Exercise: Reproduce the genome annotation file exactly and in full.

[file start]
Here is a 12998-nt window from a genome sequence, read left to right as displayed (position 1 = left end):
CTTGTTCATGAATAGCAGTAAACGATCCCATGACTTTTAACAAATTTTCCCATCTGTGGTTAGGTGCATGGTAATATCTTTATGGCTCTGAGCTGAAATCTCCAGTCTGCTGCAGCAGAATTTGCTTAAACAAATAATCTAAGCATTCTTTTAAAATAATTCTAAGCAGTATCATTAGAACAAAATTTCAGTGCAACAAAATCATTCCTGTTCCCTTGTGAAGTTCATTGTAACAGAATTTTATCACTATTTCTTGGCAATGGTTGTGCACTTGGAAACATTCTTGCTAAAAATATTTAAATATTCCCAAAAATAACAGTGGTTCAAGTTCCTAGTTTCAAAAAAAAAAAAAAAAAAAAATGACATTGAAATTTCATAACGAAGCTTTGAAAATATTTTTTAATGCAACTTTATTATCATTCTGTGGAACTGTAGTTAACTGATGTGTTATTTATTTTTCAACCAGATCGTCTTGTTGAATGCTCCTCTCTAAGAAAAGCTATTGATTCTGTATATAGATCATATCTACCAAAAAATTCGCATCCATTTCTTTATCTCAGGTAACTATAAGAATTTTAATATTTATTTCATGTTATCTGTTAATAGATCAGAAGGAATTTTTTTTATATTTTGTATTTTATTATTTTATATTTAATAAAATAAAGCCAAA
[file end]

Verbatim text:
Here is a 12998-nt window from a genome sequence, read left to right as displayed (position 1 = left end):
CTTGTTCATGAATAGCAGTAAACGATCCCATGACTTTTAACAAATTTTCCCATCTGTGGTTAGGTGCATGGTAATATCTTTATGGCTCTGAGCTGAAATCTCCAGTCTGCTGCAGCAGAATTTGCTTAAACAAATAATCTAAGCATTCTTTTAAAATAATTCTAAGCAGTATCATTAGAACAAAATTTCAGTGCAACAAAATCATTCCTGTTCCCTTGTGAAGTTCATTGTAACAGAATTTTATCACTATTTCTTGGCAATGGTTGTGCACTTGGAAACATTCTTGCTAAAAATATTTAAATATTCCCAAAAATAACAGTGGTTCAAGTTCCTAGTTTCAAAAAAAAAAAAAAAAAAAAATGACATTGAAATTTCATAACGAAGCTTTGAAAATATTTTTTAATGCAACTTTATTATCATTCTGTGGAACTGTAGTTAACTGATGTGTTATTTATTTTTCAACCAGATCGTCTTGTTGAATGCTCCTCTCTAAGAAAAGCTATTGATTCTGTATATAGATCATATCTACCAAAAAATTCGCATCCATTTCTTTATCTCAGGTAACTATAAGAATTTTAATATTTATTTCATGTTATCTGTTAATAGATCAGAAGGAATTTTTTTTATATTTTGTATTTTATTATTTTATATTTAATAAAATAAAGCCAAA